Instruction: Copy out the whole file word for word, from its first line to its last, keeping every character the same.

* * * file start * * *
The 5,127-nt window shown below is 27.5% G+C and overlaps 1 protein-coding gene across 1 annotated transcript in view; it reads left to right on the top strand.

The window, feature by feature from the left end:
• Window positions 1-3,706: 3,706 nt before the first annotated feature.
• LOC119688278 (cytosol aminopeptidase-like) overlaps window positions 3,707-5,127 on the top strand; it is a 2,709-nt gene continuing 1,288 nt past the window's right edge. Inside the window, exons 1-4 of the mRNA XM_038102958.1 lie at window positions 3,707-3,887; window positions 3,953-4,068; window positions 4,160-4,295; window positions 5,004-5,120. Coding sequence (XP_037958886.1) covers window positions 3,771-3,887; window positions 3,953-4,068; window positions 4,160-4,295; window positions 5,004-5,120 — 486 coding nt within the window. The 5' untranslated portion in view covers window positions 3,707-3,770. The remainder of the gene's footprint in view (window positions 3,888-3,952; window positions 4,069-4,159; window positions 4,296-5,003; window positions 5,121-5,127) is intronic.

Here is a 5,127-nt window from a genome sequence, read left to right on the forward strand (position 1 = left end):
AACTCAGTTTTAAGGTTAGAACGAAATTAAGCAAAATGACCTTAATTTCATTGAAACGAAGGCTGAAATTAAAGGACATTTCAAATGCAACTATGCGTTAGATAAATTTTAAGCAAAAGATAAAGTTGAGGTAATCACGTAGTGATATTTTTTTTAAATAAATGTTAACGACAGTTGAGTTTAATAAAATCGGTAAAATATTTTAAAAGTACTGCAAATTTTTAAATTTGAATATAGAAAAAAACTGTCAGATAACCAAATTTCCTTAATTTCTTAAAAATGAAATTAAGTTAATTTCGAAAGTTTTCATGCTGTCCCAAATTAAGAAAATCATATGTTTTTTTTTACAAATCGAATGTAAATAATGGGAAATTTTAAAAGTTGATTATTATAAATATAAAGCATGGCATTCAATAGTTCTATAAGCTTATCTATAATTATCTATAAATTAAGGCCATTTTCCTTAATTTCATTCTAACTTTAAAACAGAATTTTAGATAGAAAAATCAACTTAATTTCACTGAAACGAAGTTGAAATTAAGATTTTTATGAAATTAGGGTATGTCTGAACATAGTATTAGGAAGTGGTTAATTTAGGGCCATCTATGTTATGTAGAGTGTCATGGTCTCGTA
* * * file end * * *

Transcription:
The 5,127-nt window shown below is 27.5% G+C and overlaps 1 protein-coding gene across 1 annotated transcript in view; it reads left to right on the top strand.

The window, feature by feature from the left end:
• Window positions 1-3,706: 3,706 nt before the first annotated feature.
• LOC119688278 (cytosol aminopeptidase-like) overlaps window positions 3,707-5,127 on the top strand; it is a 2,709-nt gene continuing 1,288 nt past the window's right edge. Inside the window, exons 1-4 of the mRNA XM_038102958.1 lie at window positions 3,707-3,887; window positions 3,953-4,068; window positions 4,160-4,295; window positions 5,004-5,120. Coding sequence (XP_037958886.1) covers window positions 3,771-3,887; window positions 3,953-4,068; window positions 4,160-4,295; window positions 5,004-5,120 — 486 coding nt within the window. The 5' untranslated portion in view covers window positions 3,707-3,770. The remainder of the gene's footprint in view (window positions 3,888-3,952; window positions 4,069-4,159; window positions 4,296-5,003; window positions 5,121-5,127) is intronic.

Here is a 5,127-nt window from a genome sequence, read left to right on the forward strand (position 1 = left end):
AACTCAGTTTTAAGGTTAGAACGAAATTAAGCAAAATGACCTTAATTTCATTGAAACGAAGGCTGAAATTAAAGGACATTTCAAATGCAACTATGCGTTAGATAAATTTTAAGCAAAAGATAAAGTTGAGGTAATCACGTAGTGATATTTTTTTTAAATAAATGTTAACGACAGTTGAGTTTAATAAAATCGGTAAAATATTTTAAAAGTACTGCAAATTTTTAAATTTGAATATAGAAAAAAACTGTCAGATAACCAAATTTCCTTAATTTCTTAAAAATGAAATTAAGTTAATTTCGAAAGTTTTCATGCTGTCCCAAATTAAGAAAATCATATGTTTTTTTTTACAAATCGAATGTAAATAATGGGAAATTTTAAAAGTTGATTATTATAAATATAAAGCATGGCATTCAATAGTTCTATAAGCTTATCTATAATTATCTATAAATTAAGGCCATTTTCCTTAATTTCATTCTAACTTTAAAACAGAATTTTAGATAGAAAAATCAACTTAATTTCACTGAAACGAAGTTGAAATTAAGATTTTTATGAAATTAGGGTATGTCTGAACATAGTATTAGGAAGTGGTTAATTTAGGGCCATCTATGTTATGTAGAGTGTCATGGTCTCGTA